Choosing the structure under which a business will operate is one of the most important decisions new business owners make, but it can be difficult to know which structure will service your tax payments and daily operations best. This guide will offer some clarity.
What Is a Business Structure?
A business structure is something that defines your business in terms of:
- Financial structure
- Personal liability
- Control and ownership
- Rights and liabilities
The business structure you choose will determine the legal liabilities of its owners and which form you need for your income taxes.
How to Choose a Legal Structure for Your Company
Because your chosen structure will affect your business over the long term, it’s important to be realistic about many aspects of your business, such as:
- Your expectations for profit and loss
- What type of business you’ll operate
- How big or small your company will be
- How much control you wish to have over business operations
Once you have this information, you can delve deeper into the details of the main business structures.
This business structure simply means that you are the only owner of the business. Therefore, you receive all of your business’s profits, which only get taxed one time. Sole proprietors are also in total control and make all business decisions.
It’s true that this structure is the simplest and, therefore, least expensive. However, it’s important to consider your personal assets, as this structure includes unlimited liability that can put these at risk.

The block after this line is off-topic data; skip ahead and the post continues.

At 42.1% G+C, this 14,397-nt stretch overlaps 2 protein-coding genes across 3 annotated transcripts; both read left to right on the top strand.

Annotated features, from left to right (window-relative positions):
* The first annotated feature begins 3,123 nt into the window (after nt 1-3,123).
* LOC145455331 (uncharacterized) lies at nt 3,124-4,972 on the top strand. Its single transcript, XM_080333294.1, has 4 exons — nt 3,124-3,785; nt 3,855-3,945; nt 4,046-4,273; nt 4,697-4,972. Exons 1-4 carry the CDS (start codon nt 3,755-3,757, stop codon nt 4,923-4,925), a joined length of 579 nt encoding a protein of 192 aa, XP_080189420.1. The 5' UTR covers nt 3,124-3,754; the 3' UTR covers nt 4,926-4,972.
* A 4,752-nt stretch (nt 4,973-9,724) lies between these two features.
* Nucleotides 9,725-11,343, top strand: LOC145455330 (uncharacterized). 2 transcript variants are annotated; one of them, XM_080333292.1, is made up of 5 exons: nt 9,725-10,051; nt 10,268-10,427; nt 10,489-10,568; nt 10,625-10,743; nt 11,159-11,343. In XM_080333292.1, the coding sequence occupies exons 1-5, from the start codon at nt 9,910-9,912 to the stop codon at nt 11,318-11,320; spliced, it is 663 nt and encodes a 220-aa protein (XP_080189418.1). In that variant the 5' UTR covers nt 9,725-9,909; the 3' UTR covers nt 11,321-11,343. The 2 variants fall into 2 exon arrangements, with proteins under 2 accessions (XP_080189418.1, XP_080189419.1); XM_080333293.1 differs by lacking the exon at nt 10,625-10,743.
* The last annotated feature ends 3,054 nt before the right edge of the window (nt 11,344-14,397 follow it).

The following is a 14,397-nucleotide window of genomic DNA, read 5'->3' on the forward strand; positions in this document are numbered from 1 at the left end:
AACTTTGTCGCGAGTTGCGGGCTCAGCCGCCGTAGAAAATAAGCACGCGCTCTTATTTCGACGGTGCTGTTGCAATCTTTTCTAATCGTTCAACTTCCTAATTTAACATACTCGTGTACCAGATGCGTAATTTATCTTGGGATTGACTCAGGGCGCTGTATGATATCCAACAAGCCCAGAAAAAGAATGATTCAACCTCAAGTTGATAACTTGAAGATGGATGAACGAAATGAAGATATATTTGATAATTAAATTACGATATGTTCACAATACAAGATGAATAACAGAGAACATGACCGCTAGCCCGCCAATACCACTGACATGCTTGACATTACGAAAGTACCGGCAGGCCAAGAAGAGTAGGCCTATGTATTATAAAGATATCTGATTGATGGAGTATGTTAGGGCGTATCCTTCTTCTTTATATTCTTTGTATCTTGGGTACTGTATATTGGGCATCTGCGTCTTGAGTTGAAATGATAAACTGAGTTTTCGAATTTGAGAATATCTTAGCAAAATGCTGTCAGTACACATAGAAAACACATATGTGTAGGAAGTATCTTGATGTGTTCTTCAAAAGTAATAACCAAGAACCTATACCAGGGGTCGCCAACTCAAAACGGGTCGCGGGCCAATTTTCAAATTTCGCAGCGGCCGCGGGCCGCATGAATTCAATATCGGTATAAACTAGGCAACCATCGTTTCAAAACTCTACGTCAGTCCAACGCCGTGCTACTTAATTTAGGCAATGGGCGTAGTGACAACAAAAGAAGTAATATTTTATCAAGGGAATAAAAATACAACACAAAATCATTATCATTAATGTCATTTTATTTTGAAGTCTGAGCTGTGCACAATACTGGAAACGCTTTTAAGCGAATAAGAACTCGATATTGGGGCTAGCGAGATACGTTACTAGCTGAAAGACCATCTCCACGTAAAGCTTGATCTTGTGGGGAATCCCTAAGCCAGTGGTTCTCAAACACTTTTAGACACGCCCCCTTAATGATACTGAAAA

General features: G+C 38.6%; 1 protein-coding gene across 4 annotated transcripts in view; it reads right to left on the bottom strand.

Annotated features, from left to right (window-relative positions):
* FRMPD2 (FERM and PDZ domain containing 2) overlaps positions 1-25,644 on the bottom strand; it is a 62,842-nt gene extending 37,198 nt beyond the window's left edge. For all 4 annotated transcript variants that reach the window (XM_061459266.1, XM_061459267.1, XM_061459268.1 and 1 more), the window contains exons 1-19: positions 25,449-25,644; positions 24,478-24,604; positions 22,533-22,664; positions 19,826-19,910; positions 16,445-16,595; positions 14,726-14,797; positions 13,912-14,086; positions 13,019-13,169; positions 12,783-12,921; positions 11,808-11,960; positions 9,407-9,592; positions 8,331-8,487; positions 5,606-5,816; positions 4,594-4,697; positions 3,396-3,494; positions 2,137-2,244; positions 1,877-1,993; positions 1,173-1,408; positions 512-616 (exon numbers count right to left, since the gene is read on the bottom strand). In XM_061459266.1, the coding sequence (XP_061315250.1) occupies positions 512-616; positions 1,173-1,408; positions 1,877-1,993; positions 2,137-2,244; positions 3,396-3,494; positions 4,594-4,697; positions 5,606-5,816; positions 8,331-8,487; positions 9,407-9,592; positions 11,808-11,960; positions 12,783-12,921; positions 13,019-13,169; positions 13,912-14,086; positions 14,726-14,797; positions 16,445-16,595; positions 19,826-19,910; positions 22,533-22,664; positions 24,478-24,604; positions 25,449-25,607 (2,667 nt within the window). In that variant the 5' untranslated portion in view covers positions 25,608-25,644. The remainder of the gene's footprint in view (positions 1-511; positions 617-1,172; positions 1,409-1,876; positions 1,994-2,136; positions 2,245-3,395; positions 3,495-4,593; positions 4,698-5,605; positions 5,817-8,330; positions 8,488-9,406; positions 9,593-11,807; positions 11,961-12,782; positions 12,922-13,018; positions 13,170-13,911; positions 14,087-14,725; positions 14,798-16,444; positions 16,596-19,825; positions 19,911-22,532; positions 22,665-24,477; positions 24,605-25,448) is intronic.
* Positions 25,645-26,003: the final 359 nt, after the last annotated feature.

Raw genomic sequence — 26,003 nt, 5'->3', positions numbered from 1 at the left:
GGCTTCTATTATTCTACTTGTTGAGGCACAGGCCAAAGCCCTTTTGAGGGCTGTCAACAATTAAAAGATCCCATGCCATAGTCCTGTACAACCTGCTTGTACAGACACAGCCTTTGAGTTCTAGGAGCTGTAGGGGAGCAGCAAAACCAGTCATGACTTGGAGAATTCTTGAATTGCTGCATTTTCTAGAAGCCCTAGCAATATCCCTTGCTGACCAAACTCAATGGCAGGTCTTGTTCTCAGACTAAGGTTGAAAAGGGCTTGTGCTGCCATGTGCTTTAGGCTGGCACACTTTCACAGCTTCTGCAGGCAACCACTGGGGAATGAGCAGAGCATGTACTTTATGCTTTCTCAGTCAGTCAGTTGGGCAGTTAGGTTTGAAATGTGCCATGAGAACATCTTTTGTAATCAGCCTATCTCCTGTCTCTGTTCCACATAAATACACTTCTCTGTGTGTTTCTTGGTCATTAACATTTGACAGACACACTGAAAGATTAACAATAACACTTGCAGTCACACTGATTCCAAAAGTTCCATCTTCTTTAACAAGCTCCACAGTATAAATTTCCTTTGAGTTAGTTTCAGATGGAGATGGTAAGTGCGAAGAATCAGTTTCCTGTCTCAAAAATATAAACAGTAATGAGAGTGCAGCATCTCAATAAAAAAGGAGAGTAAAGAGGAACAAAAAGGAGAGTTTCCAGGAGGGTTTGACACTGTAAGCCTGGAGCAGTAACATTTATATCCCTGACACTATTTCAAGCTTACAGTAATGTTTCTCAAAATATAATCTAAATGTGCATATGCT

Partnerships divide the ownership of a company among two or more individuals. This structure considers the business and its owners to be one and the same.
It’s a good idea to form some kind of agreement between partners that governs the processes for decision-making, profit-sharing, and dispute resolution, among others. This will allow guidance to be available when needed.
The LLC, or limited liability company, offers more formality and complexity than partnerships but offers similar flexibility. This structure also offers limited legal liability like a corporation. LLCs need to have insurance in the event that legal action is taken, and they must be prepared to pay more to form this type of business structure.
The cooperative or co-op business is owned by those the business serves. An example of the co-op structure would be a credit union or housing co-op. Under this structure, the incomes of co-op members are not taxed. The cooperative may also be able to get startup help from federal grants.
In this structure, a business is a separate entity from its owners, with its own set of legal rights. Corporations allow businesses to sell stocks and own and sell property. However, it can also sue and be sued.
Once you’ve chosen the legal structure of a business, you’ll need to complete other paperwork, which can be confusing. However, FastFilings can help you get your Florida seller’s permit and other important documents in three easy steps.